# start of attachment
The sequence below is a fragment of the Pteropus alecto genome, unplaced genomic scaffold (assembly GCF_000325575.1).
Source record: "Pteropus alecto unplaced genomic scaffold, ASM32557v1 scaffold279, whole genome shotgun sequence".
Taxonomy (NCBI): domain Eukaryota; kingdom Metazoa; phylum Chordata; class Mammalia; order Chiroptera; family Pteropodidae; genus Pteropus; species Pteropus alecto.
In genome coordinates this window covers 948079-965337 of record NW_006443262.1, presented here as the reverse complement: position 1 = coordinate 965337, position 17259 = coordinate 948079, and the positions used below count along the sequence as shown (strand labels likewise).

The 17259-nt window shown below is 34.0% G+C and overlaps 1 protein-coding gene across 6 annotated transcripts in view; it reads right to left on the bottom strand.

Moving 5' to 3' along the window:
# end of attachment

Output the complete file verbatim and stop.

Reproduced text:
The sequence below is a fragment of the Pteropus alecto genome, unplaced genomic scaffold (assembly GCF_000325575.1).
Source record: "Pteropus alecto unplaced genomic scaffold, ASM32557v1 scaffold279, whole genome shotgun sequence".
Taxonomy (NCBI): domain Eukaryota; kingdom Metazoa; phylum Chordata; class Mammalia; order Chiroptera; family Pteropodidae; genus Pteropus; species Pteropus alecto.
In genome coordinates this window covers 948079-965337 of record NW_006443262.1, presented here as the reverse complement: position 1 = coordinate 965337, position 17259 = coordinate 948079, and the positions used below count along the sequence as shown (strand labels likewise).

The 17259-nt window shown below is 34.0% G+C and overlaps 1 protein-coding gene across 6 annotated transcripts in view; it reads right to left on the bottom strand.

Moving 5' to 3' along the window: